About evolocumab

Evolocumab is a fully human monoclonal antibody that inhibits proprotein convertase subtilisin/kexin type 9 (PCSK9).2 PCSK9 is a protein that targets LDL receptors for degradation and thereby reduces the liver's ability to remove LDL-C, or "bad" cholesterol, from the blood.17 Evolocumab, being developed by Amgen scientists, is designed to bind to PCSK9 and inhibit PCSK9 from binding to LDL receptors on the liver surface. In the absence of PCSK9, there are more LDL receptors on the surface of the liver to remove LDL-C from the blood.2

Repatha® (evolocumab) is a prescription only medicine in Hong Kong. Please read the full Prescribing Information prior to administration and full prescribing information is available upon request.

Media contact

Seok Lin Hong, Amgen at shong01@amgen.com, tel: (852)2843-1114

About Amgen

Amgen is committed to unlocking the potential of biology for patients suffering from serious illnesses by discovering, developing, manufacturing and delivering innovative human therapeutics. This approach begins by using tools like advanced human genetics to unravel the complexities of disease and understand the fundamentals of human biology.

Amgen focuses on areas of high unmet medical need and leverages its expertise to strive for solutions that improve health outcomes and dramatically improve people's lives. A biotechnology pioneer since 1980, Amgen has grown to be one of the world's leading independent biotechnology companies, has reached millions of patients around the world and is developing a pipeline of medicines with breakaway potential.

For more information, visit www.amgen.com.

Forward-Looking Statements

This news release contains forward-looking statements that are based on management's current expectations and beliefs and are subject to a number of risks, uncertainties and assumptions that could cause actual results to differ materially from those described. All statements, other than statements of historical fact, are statements that could be deemed forward-looking statements, including estimates of revenues, operating margins, capital expenditures, cash, other financial metrics, expected legal, arbitration, political, regulatory or clinical results or practices, customer and prescriber patterns or practices, reimbursement activities and outcomes and other such estimates and results. Forward-looking statements involve significant risks and uncertainties, including those discussed below and more fully described in the Securities and Exchange Commission (SEC) reports filed by Amgen, including Amgen's most recent annual report on Form 10-K and any subsequent periodic reports on Form 10-Q and Form 8-K. Please refer to Amgen's most recent Forms 10-K, 10-Q and 8-K for additional information on the uncertainties and risk factors related to our business. Unless otherwise noted, Amgen is providing this information as of November, 2016, and expressly disclaims any duty to update information contained in this news release.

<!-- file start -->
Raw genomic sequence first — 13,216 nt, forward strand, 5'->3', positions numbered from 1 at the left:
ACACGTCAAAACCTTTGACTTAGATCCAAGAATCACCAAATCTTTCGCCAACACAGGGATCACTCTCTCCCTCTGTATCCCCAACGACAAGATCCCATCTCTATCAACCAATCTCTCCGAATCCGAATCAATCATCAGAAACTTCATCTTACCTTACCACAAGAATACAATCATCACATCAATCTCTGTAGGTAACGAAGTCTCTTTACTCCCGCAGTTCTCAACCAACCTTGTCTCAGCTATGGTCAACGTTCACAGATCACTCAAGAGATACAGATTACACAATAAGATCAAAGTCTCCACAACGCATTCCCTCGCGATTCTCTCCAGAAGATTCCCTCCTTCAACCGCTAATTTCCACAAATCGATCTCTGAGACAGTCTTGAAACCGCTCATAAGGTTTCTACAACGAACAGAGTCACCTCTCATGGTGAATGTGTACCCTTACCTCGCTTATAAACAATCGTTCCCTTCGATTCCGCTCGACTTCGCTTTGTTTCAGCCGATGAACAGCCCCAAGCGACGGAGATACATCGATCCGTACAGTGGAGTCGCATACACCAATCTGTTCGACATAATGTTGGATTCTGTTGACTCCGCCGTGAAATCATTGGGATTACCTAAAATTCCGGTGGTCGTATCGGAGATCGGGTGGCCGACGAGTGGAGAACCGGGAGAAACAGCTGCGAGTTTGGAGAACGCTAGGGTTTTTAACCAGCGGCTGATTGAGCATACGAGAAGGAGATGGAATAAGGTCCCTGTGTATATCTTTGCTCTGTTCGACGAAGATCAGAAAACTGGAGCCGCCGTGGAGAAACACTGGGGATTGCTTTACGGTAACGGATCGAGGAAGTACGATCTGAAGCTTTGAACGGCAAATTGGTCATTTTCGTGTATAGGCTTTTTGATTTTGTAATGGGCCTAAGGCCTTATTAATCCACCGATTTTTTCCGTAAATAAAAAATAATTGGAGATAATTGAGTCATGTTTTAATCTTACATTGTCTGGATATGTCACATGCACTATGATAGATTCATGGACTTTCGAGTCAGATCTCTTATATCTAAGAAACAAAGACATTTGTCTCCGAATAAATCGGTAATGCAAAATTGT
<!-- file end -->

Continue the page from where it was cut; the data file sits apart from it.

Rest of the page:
No forward-looking statement can be guaranteed and actual results may differ materially from those we project. Discovery or identification of new product candidates or development of new indications for existing products cannot be guaranteed and movement from concept to product is uncertain; consequently, there can be no guarantee that any particular product candidate or development of a new indication for an existing product will be successful and become a commercial product. Further, preclinical results do not guarantee safe and effective performance of product candidates in humans. The complexity of the human body cannot be perfectly, or sometimes, even adequately modeled by computer or cell culture systems or animal models. The length of time that it takes for us to complete clinical trials and obtain regulatory approval for product marketing has in the past varied and we expect similar variability in the future. We develop product candidates internally and through licensing collaborations, partnerships and joint ventures. Product candidates that are derived from relationships may be subject to disputes between the parties or may prove to be not as effective or as safe as we may have believed at the time of entering into such relationship. Also, we or others could identify safety, side effects or manufacturing problems with our products after they are on the market. Our business may be impacted by government investigations, litigation and products liability claims. We depend on third parties for a significant portion of our manufacturing capacity for the supply of certain of our current and future products and limits on supply may constrain sales of certain of our current products and product candidate development.